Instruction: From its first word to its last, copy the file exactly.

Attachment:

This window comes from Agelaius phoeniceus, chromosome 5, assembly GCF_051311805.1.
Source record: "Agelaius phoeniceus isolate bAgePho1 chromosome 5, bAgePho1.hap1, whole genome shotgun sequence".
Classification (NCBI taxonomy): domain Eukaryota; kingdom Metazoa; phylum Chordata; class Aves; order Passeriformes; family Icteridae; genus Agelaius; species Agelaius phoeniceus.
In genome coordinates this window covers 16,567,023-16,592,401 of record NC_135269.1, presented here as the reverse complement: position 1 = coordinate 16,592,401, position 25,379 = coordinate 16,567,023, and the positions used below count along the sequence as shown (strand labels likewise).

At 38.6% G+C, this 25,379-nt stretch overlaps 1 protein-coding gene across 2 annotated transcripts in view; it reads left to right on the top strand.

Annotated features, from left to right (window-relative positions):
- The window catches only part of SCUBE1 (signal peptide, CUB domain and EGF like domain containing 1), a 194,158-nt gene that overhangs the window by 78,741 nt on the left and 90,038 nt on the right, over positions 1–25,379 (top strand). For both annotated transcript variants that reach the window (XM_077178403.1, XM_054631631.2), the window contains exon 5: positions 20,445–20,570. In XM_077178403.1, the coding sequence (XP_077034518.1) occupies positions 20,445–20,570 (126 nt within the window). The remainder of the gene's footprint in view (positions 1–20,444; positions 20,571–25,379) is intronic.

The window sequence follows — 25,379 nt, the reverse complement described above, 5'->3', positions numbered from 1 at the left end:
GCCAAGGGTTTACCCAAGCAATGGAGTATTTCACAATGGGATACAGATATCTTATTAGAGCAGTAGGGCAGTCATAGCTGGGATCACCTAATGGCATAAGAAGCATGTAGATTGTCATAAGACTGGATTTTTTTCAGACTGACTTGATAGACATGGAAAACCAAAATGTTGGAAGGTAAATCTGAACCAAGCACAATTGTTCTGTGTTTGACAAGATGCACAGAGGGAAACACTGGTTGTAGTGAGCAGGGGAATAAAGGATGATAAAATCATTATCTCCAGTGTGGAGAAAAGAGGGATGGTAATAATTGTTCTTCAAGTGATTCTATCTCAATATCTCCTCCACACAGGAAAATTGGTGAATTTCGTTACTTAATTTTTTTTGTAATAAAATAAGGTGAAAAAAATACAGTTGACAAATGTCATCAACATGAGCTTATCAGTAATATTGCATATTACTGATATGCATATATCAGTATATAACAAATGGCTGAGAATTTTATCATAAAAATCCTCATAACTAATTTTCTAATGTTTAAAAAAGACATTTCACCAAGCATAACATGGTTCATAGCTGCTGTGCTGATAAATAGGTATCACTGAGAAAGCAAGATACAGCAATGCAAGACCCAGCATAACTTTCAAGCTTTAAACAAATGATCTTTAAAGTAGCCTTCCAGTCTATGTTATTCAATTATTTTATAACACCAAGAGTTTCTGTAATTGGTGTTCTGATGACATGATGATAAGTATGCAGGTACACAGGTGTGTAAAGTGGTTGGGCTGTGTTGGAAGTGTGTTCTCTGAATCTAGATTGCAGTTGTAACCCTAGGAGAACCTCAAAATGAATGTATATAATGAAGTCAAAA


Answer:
This window comes from Agelaius phoeniceus, chromosome 5, assembly GCF_051311805.1.
Source record: "Agelaius phoeniceus isolate bAgePho1 chromosome 5, bAgePho1.hap1, whole genome shotgun sequence".
Classification (NCBI taxonomy): domain Eukaryota; kingdom Metazoa; phylum Chordata; class Aves; order Passeriformes; family Icteridae; genus Agelaius; species Agelaius phoeniceus.
In genome coordinates this window covers 16,567,023-16,592,401 of record NC_135269.1, presented here as the reverse complement: position 1 = coordinate 16,592,401, position 25,379 = coordinate 16,567,023, and the positions used below count along the sequence as shown (strand labels likewise).

At 38.6% G+C, this 25,379-nt stretch overlaps 1 protein-coding gene across 2 annotated transcripts in view; it reads left to right on the top strand.

Annotated features, from left to right (window-relative positions):
- The window catches only part of SCUBE1 (signal peptide, CUB domain and EGF like domain containing 1), a 194,158-nt gene that overhangs the window by 78,741 nt on the left and 90,038 nt on the right, over positions 1–25,379 (top strand). For both annotated transcript variants that reach the window (XM_077178403.1, XM_054631631.2), the window contains exon 5: positions 20,445–20,570. In XM_077178403.1, the coding sequence (XP_077034518.1) occupies positions 20,445–20,570 (126 nt within the window). The remainder of the gene's footprint in view (positions 1–20,444; positions 20,571–25,379) is intronic.

The window sequence follows — 25,379 nt, the reverse complement described above, 5'->3', positions numbered from 1 at the left end:
GCCAAGGGTTTACCCAAGCAATGGAGTATTTCACAATGGGATACAGATATCTTATTAGAGCAGTAGGGCAGTCATAGCTGGGATCACCTAATGGCATAAGAAGCATGTAGATTGTCATAAGACTGGATTTTTTTCAGACTGACTTGATAGACATGGAAAACCAAAATGTTGGAAGGTAAATCTGAACCAAGCACAATTGTTCTGTGTTTGACAAGATGCACAGAGGGAAACACTGGTTGTAGTGAGCAGGGGAATAAAGGATGATAAAATCATTATCTCCAGTGTGGAGAAAAGAGGGATGGTAATAATTGTTCTTCAAGTGATTCTATCTCAATATCTCCTCCACACAGGAAAATTGGTGAATTTCGTTACTTAATTTTTTTTGTAATAAAATAAGGTGAAAAAAATACAGTTGACAAATGTCATCAACATGAGCTTATCAGTAATATTGCATATTACTGATATGCATATATCAGTATATAACAAATGGCTGAGAATTTTATCATAAAAATCCTCATAACTAATTTTCTAATGTTTAAAAAAGACATTTCACCAAGCATAACATGGTTCATAGCTGCTGTGCTGATAAATAGGTATCACTGAGAAAGCAAGATACAGCAATGCAAGACCCAGCATAACTTTCAAGCTTTAAACAAATGATCTTTAAAGTAGCCTTCCAGTCTATGTTATTCAATTATTTTATAACACCAAGAGTTTCTGTAATTGGTGTTCTGATGACATGATGATAAGTATGCAGGTACACAGGTGTGTAAAGTGGTTGGGCTGTGTTGGAAGTGTGTTCTCTGAATCTAGATTGCAGTTGTAACCCTAGGAGAACCTCAAAATGAATGTATATAATGAAGTCAAAA